A West Bloomfield grocery store has recalled containers of its sesame paste that might be contaminated with salmonella.501930474_cdea9851ac_o

Sinbad Foods, located at 6251 Haggerty Road, said in a Tuesday release that 1-pound and 2-pound containers of its Tahina Telkef with “packed on” dates of Oct. 7, 2016, and “sell by” dates of Dec. 5, 2016, are on the recall list.

The 1-pound containers will have the numbers 0200004506472 and 0200004406413 in the barcode. Two-pound containers will have 0200000406295 in the barcode.

The potential contamination was discovered with the Michigan Department of Agricultural and Rural Development conducted tests on a sample of the product.

Salmonella in organic sesame seeds, sold in Ireland, grown in Bolivia

In a stunning example of local, organic healthy-type food, the Food Safety Authority of Ireland (FSAI) today advised that a product recall is being undertaken on certain packets of sesame seed mixes supplied into the Irish retail market by Independent Irish Health Foods Ltd.

These seed mixes are being recalled due to the presence of Salmonella which presents a risk to consumers’ health. The issue was identified as part of a survey on ready-to-eat nuts and dried seeds. Consumers are being warned not to consume the affected products which are as follows:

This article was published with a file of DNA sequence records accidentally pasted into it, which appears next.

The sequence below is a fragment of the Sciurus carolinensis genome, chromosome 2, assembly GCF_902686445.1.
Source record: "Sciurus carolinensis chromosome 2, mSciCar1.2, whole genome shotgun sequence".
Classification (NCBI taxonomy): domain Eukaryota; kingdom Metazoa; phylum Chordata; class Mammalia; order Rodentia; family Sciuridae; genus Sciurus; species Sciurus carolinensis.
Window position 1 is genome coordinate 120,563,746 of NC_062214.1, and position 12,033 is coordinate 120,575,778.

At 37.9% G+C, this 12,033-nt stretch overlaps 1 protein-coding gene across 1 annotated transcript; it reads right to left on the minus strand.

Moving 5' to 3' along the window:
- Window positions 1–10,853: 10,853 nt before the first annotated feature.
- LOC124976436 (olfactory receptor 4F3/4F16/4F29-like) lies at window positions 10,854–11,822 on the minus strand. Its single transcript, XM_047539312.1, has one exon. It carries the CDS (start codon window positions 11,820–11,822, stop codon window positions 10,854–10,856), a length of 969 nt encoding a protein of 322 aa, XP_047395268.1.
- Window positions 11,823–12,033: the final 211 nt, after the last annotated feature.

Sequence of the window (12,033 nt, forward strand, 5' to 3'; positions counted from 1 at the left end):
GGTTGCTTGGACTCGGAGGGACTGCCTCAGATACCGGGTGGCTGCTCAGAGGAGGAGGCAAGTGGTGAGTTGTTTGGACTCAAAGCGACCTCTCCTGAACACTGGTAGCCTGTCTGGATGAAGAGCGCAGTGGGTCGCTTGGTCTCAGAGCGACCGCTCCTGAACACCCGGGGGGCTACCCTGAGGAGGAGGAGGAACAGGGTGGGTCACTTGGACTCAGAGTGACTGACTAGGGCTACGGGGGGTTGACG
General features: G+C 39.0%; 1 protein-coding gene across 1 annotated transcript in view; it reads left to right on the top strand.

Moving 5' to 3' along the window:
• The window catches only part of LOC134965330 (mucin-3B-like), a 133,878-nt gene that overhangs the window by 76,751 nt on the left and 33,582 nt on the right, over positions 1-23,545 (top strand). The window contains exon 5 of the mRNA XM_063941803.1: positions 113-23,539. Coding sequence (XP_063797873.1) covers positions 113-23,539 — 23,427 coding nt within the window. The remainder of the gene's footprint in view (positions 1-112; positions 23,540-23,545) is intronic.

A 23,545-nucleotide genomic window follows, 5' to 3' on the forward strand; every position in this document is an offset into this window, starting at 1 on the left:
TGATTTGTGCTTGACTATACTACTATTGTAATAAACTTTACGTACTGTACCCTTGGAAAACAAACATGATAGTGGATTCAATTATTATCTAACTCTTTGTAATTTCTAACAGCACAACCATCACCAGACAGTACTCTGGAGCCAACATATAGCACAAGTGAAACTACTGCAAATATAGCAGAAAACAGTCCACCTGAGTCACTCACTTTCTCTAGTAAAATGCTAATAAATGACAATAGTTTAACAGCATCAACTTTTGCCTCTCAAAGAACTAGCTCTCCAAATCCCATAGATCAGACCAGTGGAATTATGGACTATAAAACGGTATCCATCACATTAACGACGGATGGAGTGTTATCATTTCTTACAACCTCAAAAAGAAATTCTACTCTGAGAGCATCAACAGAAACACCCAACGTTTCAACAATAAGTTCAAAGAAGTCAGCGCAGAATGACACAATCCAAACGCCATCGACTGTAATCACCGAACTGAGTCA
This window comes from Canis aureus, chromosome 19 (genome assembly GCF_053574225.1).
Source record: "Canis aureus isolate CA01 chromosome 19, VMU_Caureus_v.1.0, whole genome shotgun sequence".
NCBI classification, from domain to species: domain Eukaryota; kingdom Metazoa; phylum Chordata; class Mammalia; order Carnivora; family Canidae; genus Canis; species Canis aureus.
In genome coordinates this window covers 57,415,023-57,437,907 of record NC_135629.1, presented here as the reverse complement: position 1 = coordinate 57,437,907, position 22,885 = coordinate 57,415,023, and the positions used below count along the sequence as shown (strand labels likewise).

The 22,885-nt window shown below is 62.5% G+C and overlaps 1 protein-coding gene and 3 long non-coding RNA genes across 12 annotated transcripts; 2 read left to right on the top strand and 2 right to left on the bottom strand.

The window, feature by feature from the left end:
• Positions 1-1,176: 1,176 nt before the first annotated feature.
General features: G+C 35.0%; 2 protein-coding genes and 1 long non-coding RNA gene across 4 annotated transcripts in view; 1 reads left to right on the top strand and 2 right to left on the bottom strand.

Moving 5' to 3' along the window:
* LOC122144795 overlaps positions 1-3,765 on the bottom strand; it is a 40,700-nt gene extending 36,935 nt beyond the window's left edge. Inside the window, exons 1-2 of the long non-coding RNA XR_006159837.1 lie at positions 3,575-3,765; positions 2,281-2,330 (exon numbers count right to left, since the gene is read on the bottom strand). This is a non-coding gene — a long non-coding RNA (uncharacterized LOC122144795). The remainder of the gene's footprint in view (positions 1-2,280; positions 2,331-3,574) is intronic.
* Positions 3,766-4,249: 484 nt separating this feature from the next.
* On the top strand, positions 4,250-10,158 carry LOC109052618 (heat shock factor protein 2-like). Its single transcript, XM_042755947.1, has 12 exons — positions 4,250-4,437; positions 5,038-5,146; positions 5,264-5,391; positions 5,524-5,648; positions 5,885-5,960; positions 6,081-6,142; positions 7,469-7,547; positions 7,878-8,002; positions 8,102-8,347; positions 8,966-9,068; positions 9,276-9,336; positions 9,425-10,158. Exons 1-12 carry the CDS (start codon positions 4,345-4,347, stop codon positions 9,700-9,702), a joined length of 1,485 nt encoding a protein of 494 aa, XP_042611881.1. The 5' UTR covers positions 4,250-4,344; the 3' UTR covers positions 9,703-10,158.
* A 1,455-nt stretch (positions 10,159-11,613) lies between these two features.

Independent Irish Health Foods Ltd
Product Name: Organic Sesame Seeds, 250g, 500g packs
Organic Four Seed Mix, 250g, 500g packs
Best-before date: 11/03/2011 to 07/05/2011 inclusive
Country of Origin: Bolivia

These seeds have been distributed widely within the Republic of Ireland. Some packets clearly show the name Independent Irish Health Foods Ltd, other packs have been supplied to independent retailers (e.g. health stores) and this packaging states: "packed by Independent Irish Health Foods" on the front of the pack.

Prof Alan Reilly, chief executive, FSAI, said it is particularly concerning that this is the second time a Salmonella issue has been identified in relation to sesame seeds in less than a year. Food businesses marketing these products need to ensure that both hygiene and processing are of a standard to eliminate Salmonella from these ready-to-eat products.

Sesame, sunflower seeds possibly linked to UK salmonella outbreak

The Independent reports that Tesco, Waitrose and well-known health food shops have withdrawn tens of thousands of packets of edible seeds in one of the biggest product recalls in a decade after a survey found "unacceptable" levels of salmonella and E. coli.

One-in-50 packs of ready-to-eat seeds such as sesame and sunflower was found to be contaminated.